Yoga Therapy and End of Life Transition
At the age of 47 and merely 28 days after his diagnosis, Andrew, my husband of nearly 18 years, passed away. He was diagnosed with colon cancer; a cancer that, for individuals of his age, often goes undetected and unnoticed until it is well-advanced. After the initial onset of his primary symptons of pronounced abdominal discomfort, an ultrasound revealed masses in his colon with pronounced liver involvement. Andrew’s prognosis was soon determined terminal.
As the days followed, so too, did his pain. Even with a prescribed mix of high-level medications, his pain persisted. It became all-consuming. Coupled with this was the rapid decline of his cognitive function: Andrew’s ability to articulate his needs or express himself deteriorated as the cancer rapidly ravaged his body.
With this awareness, I became his voice and I assumed the role of primary caregiver. I assessed what was most needed and essential as the days drew on. I was faced with having to watch the love of my life, my best friend, and the father of our three children slip away: His weight decline, his pallor wane, the light in his eyes fade. I was watching a man die right before my eyes. I think it was then that I harnessed every bit of knowledge and wisdom I had cultivated during my studies in Yoga Therapy to tap into my intuitive sense of empathy to discern how to best serve him. It was then that I discovered that this is where the true gift of yoga therapy exists. It is this sense of awareness that enables us to be completely present for those we serve. As it relates to end-of-life care, the most poignant and powerful aspect of our practice is to retain and honor our abilities to maintain present moment awareness. The vehicle through which I was able to foster this was through the breath: The pranayama. I didn’t jot-down a protocol. I breathed into my lungs, allowing my diaphragm to descend, my belly to expand, and I listened to what my heart was telling me. And I suggested to Andrew that he do the same.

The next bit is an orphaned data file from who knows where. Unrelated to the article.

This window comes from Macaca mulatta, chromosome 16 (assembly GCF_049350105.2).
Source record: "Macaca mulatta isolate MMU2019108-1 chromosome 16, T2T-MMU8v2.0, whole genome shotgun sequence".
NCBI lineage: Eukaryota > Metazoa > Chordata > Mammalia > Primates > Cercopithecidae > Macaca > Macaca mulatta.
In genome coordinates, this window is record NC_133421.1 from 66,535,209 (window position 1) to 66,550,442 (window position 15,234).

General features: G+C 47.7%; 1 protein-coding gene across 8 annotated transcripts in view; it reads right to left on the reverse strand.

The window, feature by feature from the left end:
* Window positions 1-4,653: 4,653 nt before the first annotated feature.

It was then that I began to share my breath with Andrew. We matched breath-to-breath. In this manner, Andrew, I could sense, felt that we were together, unified. His breath was just as capable as mine at that point. During this very delicate time, I shared the idea with him that although he could not control what was happening to his body, nor could he control his cancer, he still had the capacity to control his breathing. I invited him to use his breath as a vehicle in which to help his body ‘transition.’ As in yoga, our highest aim is to align the Individual Spirit with the Universal Spirit, and so with each breath, I knew my husband now understood that his breathing was a metaphor for the unfolding of his path forward.
I still use this same breath practice to help me stay present as I work through my grief. To that end, and in our work as yoga therapists, I would offer the simple, yet essential, tool to hold space via the breath for our clients as well as for ourselves. In our work, we can’t always offer someone a ‘tool box’ of asanas, mantras, and mudras, but we can offer the power of the breath to liberate one from their own suffering. Despite their present condition or prognosis, every person has some ability and capacity to control the in-and-out breath, to invite in the spirit and essence of prana, until it is no more. For however long this lasts, the individual still has control over the most basic and profound function of life. In his final days, Andrew had the wherewithal to, at one point, take my hand, look me in the eyes, and thank me for sharing in this most precious of gifts.
As the profound invocation presented in the opening of B.K.S. Iyengar’s Light on Pranayama suggests,
Who re-united Prakrti (nature) with Purusa (Self)-
May He bless the practitioner
By uniting his vital energy-prana-
With the Divine Spirit within.